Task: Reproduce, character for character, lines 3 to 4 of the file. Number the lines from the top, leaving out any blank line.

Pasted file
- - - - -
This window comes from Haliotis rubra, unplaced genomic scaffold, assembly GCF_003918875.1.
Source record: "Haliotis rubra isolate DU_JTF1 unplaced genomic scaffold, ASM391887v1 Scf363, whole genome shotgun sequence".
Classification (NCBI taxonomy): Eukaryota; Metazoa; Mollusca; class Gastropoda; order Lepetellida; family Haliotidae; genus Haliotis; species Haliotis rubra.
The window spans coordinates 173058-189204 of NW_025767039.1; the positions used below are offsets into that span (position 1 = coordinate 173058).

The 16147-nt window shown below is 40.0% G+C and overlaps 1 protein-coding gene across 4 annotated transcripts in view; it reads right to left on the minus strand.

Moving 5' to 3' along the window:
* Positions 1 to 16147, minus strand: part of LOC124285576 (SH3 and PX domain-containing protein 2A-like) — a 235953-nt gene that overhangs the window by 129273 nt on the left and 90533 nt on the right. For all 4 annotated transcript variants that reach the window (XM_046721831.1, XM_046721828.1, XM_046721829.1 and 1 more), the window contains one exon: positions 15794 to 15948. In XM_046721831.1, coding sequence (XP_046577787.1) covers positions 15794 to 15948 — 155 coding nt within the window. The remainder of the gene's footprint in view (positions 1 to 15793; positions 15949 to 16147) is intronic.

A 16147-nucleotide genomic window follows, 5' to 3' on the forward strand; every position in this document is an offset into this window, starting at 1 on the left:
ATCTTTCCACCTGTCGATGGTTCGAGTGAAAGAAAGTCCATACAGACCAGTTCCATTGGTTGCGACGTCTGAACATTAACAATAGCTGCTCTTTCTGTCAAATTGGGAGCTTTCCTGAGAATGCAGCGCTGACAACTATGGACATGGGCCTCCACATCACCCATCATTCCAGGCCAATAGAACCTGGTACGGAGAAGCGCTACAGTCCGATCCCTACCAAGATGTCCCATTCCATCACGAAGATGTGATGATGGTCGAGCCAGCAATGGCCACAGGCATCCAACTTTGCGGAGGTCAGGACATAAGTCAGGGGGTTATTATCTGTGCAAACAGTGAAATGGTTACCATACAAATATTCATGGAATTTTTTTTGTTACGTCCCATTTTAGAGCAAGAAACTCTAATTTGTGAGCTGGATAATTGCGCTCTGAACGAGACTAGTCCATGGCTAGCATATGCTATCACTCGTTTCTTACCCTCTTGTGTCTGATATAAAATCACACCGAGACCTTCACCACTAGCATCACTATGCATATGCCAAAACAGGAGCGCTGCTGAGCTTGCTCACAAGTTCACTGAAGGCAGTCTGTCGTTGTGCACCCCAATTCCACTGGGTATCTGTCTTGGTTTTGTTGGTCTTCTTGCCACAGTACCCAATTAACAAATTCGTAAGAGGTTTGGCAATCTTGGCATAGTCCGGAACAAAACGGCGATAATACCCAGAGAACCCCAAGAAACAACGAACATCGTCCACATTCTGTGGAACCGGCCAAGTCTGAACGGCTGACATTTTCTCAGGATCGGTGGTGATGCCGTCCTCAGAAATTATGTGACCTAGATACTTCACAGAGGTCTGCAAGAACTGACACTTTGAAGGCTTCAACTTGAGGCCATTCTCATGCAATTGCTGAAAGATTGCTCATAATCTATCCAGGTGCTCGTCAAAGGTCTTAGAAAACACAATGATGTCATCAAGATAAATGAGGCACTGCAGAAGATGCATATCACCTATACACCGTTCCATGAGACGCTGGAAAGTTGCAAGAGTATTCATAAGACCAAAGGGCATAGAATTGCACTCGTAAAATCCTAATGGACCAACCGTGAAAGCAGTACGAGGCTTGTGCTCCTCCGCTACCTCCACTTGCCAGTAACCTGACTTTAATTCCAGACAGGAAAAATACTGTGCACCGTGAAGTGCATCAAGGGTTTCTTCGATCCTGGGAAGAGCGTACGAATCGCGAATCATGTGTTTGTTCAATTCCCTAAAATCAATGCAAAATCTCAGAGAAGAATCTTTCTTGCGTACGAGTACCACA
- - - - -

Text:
Classification (NCBI taxonomy): Eukaryota; Metazoa; Mollusca; class Gastropoda; order Lepetellida; family Haliotidae; genus Haliotis; species Haliotis rubra.
The window spans coordinates 173058-189204 of NW_025767039.1; the positions used below are offsets into that span (position 1 = coordinate 173058).